Judge won’t stop Tennessee’s third execution since August
NASHVILLE, Tenn. (AP) — A federal judge in Nashville won’t stop the upcoming execution of David Earl Miller.
Miller argued that the electric chair is unconstitutional and lethal injection is worse. But U.S. District Judge William Campbell on Thursday ruled that Miller’s case was unlikely to be successful. Campbell dismissed most of the claims but did order the Correction Department to provide Miller’s attorney with a phone during the execution.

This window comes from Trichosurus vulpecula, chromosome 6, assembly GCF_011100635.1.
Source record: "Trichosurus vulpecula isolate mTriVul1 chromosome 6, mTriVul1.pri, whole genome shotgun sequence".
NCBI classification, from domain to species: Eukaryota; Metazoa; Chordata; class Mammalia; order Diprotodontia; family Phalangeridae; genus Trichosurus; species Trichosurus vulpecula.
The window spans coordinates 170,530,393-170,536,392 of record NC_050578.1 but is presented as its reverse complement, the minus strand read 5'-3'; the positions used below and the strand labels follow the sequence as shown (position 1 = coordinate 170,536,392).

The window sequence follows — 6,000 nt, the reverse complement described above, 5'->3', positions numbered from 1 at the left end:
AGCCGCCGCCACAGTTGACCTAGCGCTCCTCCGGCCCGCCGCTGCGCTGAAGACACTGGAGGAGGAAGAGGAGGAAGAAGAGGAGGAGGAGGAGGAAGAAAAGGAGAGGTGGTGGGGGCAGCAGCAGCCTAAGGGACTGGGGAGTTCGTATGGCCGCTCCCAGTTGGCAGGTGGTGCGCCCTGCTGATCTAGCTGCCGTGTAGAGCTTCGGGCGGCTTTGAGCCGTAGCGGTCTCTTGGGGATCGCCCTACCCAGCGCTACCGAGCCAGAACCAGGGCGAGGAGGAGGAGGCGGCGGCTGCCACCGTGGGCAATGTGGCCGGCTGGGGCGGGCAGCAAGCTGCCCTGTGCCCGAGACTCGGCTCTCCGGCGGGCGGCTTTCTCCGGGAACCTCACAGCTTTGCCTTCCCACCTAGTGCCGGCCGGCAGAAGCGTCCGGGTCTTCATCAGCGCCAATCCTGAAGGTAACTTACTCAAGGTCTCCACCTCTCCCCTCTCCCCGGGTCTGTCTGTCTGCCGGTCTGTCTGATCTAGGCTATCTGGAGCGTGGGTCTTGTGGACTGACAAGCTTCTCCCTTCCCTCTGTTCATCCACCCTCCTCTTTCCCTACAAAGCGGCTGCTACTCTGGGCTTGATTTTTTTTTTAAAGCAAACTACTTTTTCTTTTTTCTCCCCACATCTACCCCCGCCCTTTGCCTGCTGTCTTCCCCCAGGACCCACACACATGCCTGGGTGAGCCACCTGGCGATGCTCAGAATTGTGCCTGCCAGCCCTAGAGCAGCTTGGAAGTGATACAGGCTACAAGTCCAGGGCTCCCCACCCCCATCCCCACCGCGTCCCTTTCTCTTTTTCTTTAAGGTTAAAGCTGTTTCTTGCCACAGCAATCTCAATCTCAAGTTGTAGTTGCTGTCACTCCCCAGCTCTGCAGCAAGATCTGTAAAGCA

Miller is scheduled to die on Dec. 6 for the 1981 murder of 23-year-old Lee Standifer in Knoxville.
In Tennessee, inmates whose crimes occurred before 1999 can chose electrocution or lethal injection. Correction officials have given Miller until Tuesday to decide.
The state has executed only 8 people since 1960, but if Miller’s execution goes forward it will be Tennessee’s third execution this year.